Wednesday, November 25, 2015

SPOTLIGHT: A Journalism Procedural That Really Crushes It

Now playing at both multiplexes and indie art houses:

SPOTLIGHT (Dir. Tom McCarthy, 2015)

Tom McCarthy’s SPOTLIGHT is everything that James Vanderbilt’s Rathergate drama TRUTH wanted to be – a vital journalism procedural that actually has the facts to back up its case.

The film focuses on the 2002 Pulitzer Prize-winning investigation by the Boston Globe’s “Spotlight” team into the scandal of child molestation and systematic cover-up within the Catholic Church.

The investigation is spearheaded by editor Martin Baron (Liev Schreiber), who has just joined the paper after a buyout. Baron tasks the team – made up of editor Walter “Robby” Robinson (Michael Keaton), and reporters Mike Rezendes (Mark Ruffalo), Sacha Pfeiffer (Rachel McAdams) and Matt Carroll (Brian d'Arcy James) – to dig into the case against Father John Geoghan, a Catholic priest charged with sexual abuse of over 80 children.

The staff reports to assistant managing editor Ben Bradlee Jr., son of legendary Washington Post editor Ben Bradlee of Watergate fame (see ALL THE PRESIDENT’S MEN) sharply played by John Slattery of Mad Men fame.

To prove that Cardinal Law found out about Geoghan 15 years earlier and did nothing, the Globe sues the church to obtain access to incriminating documents, something that may alienate the paper’s readership, 53% of which are Catholic.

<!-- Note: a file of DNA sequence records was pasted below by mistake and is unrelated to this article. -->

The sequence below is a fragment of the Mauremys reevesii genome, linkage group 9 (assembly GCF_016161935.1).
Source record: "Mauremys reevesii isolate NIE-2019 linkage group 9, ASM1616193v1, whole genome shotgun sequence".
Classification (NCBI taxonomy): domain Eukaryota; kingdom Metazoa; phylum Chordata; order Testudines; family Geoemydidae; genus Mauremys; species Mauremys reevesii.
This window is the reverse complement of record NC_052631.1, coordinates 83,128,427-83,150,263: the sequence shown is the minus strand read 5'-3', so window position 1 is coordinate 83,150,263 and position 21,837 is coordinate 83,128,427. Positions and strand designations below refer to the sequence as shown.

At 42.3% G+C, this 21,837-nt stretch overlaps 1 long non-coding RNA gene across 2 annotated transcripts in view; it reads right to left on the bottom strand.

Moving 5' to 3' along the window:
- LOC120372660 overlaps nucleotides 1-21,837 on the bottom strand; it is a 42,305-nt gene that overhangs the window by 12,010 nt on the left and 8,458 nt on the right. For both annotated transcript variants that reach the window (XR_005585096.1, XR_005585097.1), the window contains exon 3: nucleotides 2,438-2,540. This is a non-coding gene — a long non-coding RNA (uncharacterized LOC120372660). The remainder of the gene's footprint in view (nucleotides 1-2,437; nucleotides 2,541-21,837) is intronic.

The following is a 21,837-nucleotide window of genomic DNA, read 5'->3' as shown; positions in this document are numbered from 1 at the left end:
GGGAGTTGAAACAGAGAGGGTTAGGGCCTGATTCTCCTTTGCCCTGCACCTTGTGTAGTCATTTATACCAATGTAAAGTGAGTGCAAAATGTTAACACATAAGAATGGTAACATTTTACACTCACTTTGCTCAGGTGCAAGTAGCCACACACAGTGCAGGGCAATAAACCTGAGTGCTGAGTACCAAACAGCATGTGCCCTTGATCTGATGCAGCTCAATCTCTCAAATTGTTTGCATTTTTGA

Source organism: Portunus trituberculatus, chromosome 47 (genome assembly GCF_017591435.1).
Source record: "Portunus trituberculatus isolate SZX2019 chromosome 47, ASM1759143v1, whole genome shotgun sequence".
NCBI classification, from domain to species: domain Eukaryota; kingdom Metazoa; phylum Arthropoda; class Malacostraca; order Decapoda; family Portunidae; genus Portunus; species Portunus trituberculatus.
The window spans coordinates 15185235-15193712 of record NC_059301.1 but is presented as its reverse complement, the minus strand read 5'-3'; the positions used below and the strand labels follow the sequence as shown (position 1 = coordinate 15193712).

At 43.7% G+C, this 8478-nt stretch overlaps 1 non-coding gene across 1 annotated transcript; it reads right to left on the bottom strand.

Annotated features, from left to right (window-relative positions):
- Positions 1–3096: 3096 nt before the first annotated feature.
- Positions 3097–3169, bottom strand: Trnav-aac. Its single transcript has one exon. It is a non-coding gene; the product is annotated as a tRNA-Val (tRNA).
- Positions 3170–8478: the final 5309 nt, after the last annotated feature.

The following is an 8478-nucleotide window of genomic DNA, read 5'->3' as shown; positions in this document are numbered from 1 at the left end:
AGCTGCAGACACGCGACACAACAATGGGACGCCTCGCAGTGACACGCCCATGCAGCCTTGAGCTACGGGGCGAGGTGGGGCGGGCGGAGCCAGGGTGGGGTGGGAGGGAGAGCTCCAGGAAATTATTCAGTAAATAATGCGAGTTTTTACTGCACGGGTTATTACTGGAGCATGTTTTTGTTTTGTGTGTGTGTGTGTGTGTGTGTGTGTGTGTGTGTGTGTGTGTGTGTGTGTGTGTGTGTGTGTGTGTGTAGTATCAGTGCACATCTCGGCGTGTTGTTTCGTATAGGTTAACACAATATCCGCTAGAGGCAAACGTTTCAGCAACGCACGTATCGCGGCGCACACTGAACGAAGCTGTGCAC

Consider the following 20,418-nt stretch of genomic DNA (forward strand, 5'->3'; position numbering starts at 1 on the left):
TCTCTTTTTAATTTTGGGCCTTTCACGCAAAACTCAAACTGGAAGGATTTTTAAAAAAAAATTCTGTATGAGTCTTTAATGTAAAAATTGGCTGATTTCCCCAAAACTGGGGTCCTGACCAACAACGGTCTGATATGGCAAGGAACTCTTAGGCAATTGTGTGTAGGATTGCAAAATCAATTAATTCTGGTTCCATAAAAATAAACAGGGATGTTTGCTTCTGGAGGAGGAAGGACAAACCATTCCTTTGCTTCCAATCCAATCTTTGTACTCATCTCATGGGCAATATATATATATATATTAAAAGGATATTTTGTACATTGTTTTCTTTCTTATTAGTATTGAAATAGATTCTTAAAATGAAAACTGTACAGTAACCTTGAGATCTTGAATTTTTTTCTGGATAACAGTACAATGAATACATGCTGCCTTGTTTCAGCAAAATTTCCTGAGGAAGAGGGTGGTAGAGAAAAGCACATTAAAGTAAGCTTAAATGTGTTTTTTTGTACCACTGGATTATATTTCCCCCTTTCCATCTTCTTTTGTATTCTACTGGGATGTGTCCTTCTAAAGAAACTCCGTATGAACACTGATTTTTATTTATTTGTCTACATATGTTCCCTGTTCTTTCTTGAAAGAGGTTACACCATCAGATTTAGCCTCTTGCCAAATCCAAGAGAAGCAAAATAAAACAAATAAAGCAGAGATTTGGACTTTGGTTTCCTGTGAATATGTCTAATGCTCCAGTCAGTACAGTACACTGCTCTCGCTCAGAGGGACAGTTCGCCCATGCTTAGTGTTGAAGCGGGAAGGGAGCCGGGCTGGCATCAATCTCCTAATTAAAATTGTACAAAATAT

With the help of lawyers Mitchell Garabedian (Stanley Tucci), and Eric MacLeish (Billy Crudup), it doesn’t take long for the team to uncover that close to 90 priests in the Boston area have been accused of sexual misconduct.

McCarthy certainly atones for his previous film, the atrocious Adam Sandler vehicle THE COBBLER, with his passionately meticulous work here. The camerawork, shot by cinematographer Masanobu Takayanagi, is straightforward as is the editing, as no flashiness is required to enhance the swift, compelling storytelling on display.

Many films have great casts, but SPOTLIGHT is my vote for best ensemble of 2015. Keaton, who was wrongly passed over by the academy for his performance in BIRDMAN last year, could be back in the Oscar race for his stellar turn here. Ruffalo, whose reaction to the enormity of the scandal is the most emotional, also stands out, and McAdams puts in her second solid performance of the year (SOUTHPAW was the first one). Schreiber, Slattery, James, Tucci, and Crudup crush it as well – man, this film is really a boy’s club! – and a few non-names such as Neal Huff and Michael Cyril Creighton shine in roles as outspoken victims.

I bet that, much like its classic newspaper drama predecessors ALL THE PRESIDENT’S MEN and ZODIAC, this is a film that will reward repeat viewings. Its pace and construction is tightly wound, but still takes time for some interesting moments in-between the unveiling of events – i.e. a shot of Scrieber looking for the publisher’s office, a beautifully framed shot of Ruffalo, James, and McAdams working at their desks with Keaton in his office behind them (see above).